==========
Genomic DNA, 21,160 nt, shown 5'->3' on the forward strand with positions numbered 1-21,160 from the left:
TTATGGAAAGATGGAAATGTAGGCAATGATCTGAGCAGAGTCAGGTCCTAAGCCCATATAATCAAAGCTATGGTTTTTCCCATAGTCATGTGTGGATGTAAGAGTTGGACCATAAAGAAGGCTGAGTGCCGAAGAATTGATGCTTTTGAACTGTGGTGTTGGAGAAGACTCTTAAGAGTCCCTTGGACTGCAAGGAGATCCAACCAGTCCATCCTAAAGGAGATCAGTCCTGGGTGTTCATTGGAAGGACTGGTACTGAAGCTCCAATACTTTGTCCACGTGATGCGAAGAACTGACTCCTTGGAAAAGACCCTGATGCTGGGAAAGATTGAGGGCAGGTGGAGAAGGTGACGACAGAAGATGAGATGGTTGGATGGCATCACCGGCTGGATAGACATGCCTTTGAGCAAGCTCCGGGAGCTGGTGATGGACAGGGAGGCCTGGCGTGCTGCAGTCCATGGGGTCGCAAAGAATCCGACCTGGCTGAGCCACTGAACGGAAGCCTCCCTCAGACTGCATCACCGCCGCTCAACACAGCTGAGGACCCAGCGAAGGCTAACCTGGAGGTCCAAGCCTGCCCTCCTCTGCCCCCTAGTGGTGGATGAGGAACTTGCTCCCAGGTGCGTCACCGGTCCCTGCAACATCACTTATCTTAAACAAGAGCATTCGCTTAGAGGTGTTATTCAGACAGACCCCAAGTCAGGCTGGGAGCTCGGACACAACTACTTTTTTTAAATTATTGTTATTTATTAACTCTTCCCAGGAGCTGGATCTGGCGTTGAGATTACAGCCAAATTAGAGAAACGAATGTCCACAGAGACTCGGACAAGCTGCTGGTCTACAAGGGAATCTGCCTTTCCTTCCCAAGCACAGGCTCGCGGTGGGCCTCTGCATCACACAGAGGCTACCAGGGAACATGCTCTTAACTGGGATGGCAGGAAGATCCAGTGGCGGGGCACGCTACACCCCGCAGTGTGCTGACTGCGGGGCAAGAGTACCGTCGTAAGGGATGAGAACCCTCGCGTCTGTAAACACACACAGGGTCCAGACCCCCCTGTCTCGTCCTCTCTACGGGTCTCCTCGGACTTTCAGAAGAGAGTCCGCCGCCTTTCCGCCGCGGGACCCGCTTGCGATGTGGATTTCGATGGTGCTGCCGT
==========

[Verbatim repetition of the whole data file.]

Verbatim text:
Genomic DNA, 21,160 nt, shown 5'->3' on the forward strand with positions numbered 1-21,160 from the left:
TTATGGAAAGATGGAAATGTAGGCAATGATCTGAGCAGAGTCAGGTCCTAAGCCCATATAATCAAAGCTATGGTTTTTCCCATAGTCATGTGTGGATGTAAGAGTTGGACCATAAAGAAGGCTGAGTGCCGAAGAATTGATGCTTTTGAACTGTGGTGTTGGAGAAGACTCTTAAGAGTCCCTTGGACTGCAAGGAGATCCAACCAGTCCATCCTAAAGGAGATCAGTCCTGGGTGTTCATTGGAAGGACTGGTACTGAAGCTCCAATACTTTGTCCACGTGATGCGAAGAACTGACTCCTTGGAAAAGACCCTGATGCTGGGAAAGATTGAGGGCAGGTGGAGAAGGTGACGACAGAAGATGAGATGGTTGGATGGCATCACCGGCTGGATAGACATGCCTTTGAGCAAGCTCCGGGAGCTGGTGATGGACAGGGAGGCCTGGCGTGCTGCAGTCCATGGGGTCGCAAAGAATCCGACCTGGCTGAGCCACTGAACGGAAGCCTCCCTCAGACTGCATCACCGCCGCTCAACACAGCTGAGGACCCAGCGAAGGCTAACCTGGAGGTCCAAGCCTGCCCTCCTCTGCCCCCTAGTGGTGGATGAGGAACTTGCTCCCAGGTGCGTCACCGGTCCCTGCAACATCACTTATCTTAAACAAGAGCATTCGCTTAGAGGTGTTATTCAGACAGACCCCAAGTCAGGCTGGGAGCTCGGACACAACTACTTTTTTTAAATTATTGTTATTTATTAACTCTTCCCAGGAGCTGGATCTGGCGTTGAGATTACAGCCAAATTAGAGAAACGAATGTCCACAGAGACTCGGACAAGCTGCTGGTCTACAAGGGAATCTGCCTTTCCTTCCCAAGCACAGGCTCGCGGTGGGCCTCTGCATCACACAGAGGCTACCAGGGAACATGCTCTTAACTGGGATGGCAGGAAGATCCAGTGGCGGGGCACGCTACACCCCGCAGTGTGCTGACTGCGGGGCAAGAGTACCGTCGTAAGGGATGAGAACCCTCGCGTCTGTAAACACACACAGGGTCCAGACCCCCCTGTCTCGTCCTCTCTACGGGTCTCCTCGGACTTTCAGAAGAGAGTCCGCCGCCTTTCCGCCGCGGGACCCGCTTGCGATGTGGATTTCGATGGTGCTGCCGT